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CDC finally acknowledges airborne spread of coronavirus

Alexander Nazaryan
·National Correspondent
·2 min read
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WASHINGTON — In guidance updated on Monday afternoon, the Centers for Disease Control and Prevention finally acknowledged that “airborne transmission” of “small droplets” can be responsible for coronavirus infections, including at a distance of more than 6 feet away, in some situations.

The updated guidance reflects a continuing battle between public health officials and the Trump administration over how to accurately describe risks associated with different environments.

Although scientists have long known that the coronavirus is spread through air — as opposed to the unlikely form of transmission from touching contaminated surfaces — the debate over whether it is “airborne” has to do with just how long viral particles linger in the air and what size those particles must be to remain infectious.

“There is evidence that under certain conditions, people with COVID-19 seem to have infected others who were more than 6 feet away. These transmissions occurred within enclosed spaces that had inadequate ventilation. Sometimes the infected person was breathing heavily, for example while singing or exercising,” the updated guidance says.

The new guidance appears to caution against activities such as political rallies and sports events, where many people may be crowded together indoors. The CDC now says that, in those enclosed, poorly ventilated spaces, “the amount of infectious smaller droplet and particles produced by the people with COVID-19 became concentrated enough to spread the virus to other people. The people who were infected were in the same space during the same time or shortly after the person with COVID-19 had left.”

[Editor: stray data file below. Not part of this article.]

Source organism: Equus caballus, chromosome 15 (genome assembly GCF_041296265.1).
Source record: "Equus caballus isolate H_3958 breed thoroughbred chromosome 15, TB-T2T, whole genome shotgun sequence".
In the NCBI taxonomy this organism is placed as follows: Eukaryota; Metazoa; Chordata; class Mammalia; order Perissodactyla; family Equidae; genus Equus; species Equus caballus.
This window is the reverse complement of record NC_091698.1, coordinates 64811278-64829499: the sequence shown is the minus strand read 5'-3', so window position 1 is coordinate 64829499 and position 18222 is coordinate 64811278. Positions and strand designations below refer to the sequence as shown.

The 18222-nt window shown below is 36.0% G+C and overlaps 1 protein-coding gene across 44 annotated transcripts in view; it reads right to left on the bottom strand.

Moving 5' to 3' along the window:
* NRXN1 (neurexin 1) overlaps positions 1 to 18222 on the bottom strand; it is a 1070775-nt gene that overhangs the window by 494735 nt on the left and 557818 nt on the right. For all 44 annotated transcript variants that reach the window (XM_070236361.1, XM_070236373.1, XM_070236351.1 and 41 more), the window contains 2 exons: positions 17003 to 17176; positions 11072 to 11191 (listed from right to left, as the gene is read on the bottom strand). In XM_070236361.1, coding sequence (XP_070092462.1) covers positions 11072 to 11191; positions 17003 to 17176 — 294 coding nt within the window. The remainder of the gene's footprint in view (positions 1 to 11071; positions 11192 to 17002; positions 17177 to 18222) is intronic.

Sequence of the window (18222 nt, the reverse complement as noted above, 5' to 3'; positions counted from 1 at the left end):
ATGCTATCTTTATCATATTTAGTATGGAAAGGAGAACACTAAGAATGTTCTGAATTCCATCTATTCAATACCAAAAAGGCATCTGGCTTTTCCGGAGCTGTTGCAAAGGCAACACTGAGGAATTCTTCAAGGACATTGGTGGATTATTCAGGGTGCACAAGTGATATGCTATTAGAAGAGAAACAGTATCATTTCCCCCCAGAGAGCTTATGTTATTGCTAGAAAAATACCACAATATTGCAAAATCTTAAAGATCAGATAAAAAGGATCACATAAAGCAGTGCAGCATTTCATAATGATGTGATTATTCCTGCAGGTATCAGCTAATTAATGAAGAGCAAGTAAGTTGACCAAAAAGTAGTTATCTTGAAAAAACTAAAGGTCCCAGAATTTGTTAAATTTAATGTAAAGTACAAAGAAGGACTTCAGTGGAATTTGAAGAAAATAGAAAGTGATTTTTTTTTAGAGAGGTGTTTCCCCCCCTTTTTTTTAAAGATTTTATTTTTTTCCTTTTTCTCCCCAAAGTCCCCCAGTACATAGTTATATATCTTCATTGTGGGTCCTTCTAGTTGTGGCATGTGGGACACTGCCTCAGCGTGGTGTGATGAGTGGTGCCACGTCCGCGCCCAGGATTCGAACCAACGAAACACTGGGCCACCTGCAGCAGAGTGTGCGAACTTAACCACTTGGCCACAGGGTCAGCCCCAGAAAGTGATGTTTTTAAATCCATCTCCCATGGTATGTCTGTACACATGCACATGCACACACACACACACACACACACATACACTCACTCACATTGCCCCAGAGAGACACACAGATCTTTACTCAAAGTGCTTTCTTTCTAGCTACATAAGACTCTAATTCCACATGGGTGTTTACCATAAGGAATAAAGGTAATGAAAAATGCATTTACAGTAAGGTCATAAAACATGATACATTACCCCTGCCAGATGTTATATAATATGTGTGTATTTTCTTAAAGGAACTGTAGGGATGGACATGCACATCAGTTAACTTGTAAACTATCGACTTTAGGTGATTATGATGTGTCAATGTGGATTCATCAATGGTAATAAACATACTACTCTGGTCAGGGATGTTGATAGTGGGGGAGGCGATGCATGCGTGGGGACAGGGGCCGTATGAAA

Robert Redfield, M.D.
Robert Redfield, M.D., director of the Centers for Disease Control and Prevention, at a Senate Committee on Health, Education, Labor and Pensions hearing on Sept. 23. (Alex Edelman/Pool via Reuters)

The CDC has frequently found its scientists silenced or subverted by the White House, which has consistently sought to downplay the risks of contracting a virus that has killed 210,000 people in the United States. In late September, the CDC was forced to delete a guidance describing the airborne qualities of the coronavirus. The agency said that guidance had been a “draft” that was “posted in error.” Critics charged that political pressure was at work.

The new guidance comes as President Trump remains hospitalized with what could be a serious case of COVID-19, the disease caused by the coronavirus. A number of White House staffers have tested positive for the coronavirus as well.

A statement to the press from the CDC’s media center said that people “can protect themselves from the virus that causes COVID-19 by staying at least 6 feet away from others, wearing a mask that covers their nose and mouth, washing their hands frequently, cleaning touched surfaces often and staying home when sick.”

Trump has routinely mocked both social distancing and mask wearing. Even since his diagnosis, some senior White House staffers have refused to wear masks.


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